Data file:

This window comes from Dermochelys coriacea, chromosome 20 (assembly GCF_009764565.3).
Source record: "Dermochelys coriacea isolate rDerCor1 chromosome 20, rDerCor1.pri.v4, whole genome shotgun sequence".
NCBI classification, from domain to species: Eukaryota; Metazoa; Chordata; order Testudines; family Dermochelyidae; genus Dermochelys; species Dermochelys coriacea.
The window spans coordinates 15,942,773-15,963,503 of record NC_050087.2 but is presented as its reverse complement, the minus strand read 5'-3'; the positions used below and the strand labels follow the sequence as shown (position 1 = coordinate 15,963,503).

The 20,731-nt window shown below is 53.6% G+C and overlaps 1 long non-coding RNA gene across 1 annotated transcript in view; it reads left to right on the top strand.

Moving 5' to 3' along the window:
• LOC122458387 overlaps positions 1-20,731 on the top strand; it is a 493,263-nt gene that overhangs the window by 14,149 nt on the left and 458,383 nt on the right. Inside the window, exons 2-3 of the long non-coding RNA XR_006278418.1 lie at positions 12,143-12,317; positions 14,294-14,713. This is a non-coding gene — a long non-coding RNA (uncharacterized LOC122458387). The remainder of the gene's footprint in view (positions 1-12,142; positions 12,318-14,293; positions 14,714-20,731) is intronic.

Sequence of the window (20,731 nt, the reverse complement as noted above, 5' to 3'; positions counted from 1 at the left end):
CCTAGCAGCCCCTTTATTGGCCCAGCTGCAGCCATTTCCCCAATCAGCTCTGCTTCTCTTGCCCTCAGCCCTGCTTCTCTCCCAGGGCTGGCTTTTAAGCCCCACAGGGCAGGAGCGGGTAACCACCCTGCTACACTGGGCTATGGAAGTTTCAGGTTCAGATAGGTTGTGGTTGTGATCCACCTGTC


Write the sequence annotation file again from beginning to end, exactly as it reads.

This window comes from Dermochelys coriacea, chromosome 20 (assembly GCF_009764565.3).
Source record: "Dermochelys coriacea isolate rDerCor1 chromosome 20, rDerCor1.pri.v4, whole genome shotgun sequence".
NCBI classification, from domain to species: Eukaryota; Metazoa; Chordata; order Testudines; family Dermochelyidae; genus Dermochelys; species Dermochelys coriacea.
The window spans coordinates 15,942,773-15,963,503 of record NC_050087.2 but is presented as its reverse complement, the minus strand read 5'-3'; the positions used below and the strand labels follow the sequence as shown (position 1 = coordinate 15,963,503).

The 20,731-nt window shown below is 53.6% G+C and overlaps 1 long non-coding RNA gene across 1 annotated transcript in view; it reads left to right on the top strand.

Moving 5' to 3' along the window:
• LOC122458387 overlaps positions 1-20,731 on the top strand; it is a 493,263-nt gene that overhangs the window by 14,149 nt on the left and 458,383 nt on the right. Inside the window, exons 2-3 of the long non-coding RNA XR_006278418.1 lie at positions 12,143-12,317; positions 14,294-14,713. This is a non-coding gene — a long non-coding RNA (uncharacterized LOC122458387). The remainder of the gene's footprint in view (positions 1-12,142; positions 12,318-14,293; positions 14,714-20,731) is intronic.

Sequence of the window (20,731 nt, the reverse complement as noted above, 5' to 3'; positions counted from 1 at the left end):
CCTAGCAGCCCCTTTATTGGCCCAGCTGCAGCCATTTCCCCAATCAGCTCTGCTTCTCTTGCCCTCAGCCCTGCTTCTCTCCCAGGGCTGGCTTTTAAGCCCCACAGGGCAGGAGCGGGTAACCACCCTGCTACACTGGGCTATGGAAGTTTCAGGTTCAGATAGGTTGTGGTTGTGATCCACCTGTC